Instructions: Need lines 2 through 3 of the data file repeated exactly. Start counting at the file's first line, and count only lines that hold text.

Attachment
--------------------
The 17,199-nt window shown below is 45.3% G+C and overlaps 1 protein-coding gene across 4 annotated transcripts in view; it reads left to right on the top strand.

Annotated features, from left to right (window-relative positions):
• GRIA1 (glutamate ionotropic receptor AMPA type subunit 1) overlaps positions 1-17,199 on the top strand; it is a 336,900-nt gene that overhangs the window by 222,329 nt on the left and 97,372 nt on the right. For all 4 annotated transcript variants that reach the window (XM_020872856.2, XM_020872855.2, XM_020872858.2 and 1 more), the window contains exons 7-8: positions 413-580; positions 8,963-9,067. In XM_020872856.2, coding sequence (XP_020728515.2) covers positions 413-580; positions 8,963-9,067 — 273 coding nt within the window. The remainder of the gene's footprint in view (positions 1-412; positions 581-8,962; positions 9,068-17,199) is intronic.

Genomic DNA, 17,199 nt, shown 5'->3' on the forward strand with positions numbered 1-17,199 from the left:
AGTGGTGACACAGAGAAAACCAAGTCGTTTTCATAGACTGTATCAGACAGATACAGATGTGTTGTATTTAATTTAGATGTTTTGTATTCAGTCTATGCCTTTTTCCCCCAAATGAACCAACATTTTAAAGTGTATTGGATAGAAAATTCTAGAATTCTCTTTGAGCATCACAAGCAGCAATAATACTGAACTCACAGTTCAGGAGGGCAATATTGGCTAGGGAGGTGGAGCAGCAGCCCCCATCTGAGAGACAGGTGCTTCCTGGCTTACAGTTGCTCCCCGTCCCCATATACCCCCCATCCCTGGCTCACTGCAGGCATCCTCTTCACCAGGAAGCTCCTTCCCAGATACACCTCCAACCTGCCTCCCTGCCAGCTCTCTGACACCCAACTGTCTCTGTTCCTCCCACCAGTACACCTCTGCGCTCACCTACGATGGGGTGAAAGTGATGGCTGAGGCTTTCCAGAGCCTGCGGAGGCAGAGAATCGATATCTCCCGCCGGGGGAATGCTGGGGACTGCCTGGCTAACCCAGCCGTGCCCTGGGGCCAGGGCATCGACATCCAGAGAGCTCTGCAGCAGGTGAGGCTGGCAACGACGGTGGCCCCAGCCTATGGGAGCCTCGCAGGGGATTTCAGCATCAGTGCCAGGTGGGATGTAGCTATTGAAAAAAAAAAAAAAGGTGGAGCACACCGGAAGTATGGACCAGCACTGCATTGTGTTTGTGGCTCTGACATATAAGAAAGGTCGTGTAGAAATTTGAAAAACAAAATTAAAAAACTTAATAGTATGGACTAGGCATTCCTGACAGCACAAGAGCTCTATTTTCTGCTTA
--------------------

Annotated features, from left to right (window-relative positions):
• GRIA1 (glutamate ionotropic receptor AMPA type subunit 1) overlaps positions 1-17,199 on the top strand; it is a 336,900-nt gene that overhangs the window by 222,329 nt on the left and 97,372 nt on the right. For all 4 annotated transcript variants that reach the window (XM_020872856.2, XM_020872855.2, XM_020872858.2 and 1 more), the window contains exons 7-8: positions 413-580; positions 8,963-9,067. In XM_020872856.2, coding sequence (XP_020728515.2) covers positions 413-580; positions 8,963-9,067 — 273 coding nt within the window. The remainder of the gene's footprint in view (positions 1-412; positions 581-8,962; positions 9,068-17,199) is intronic.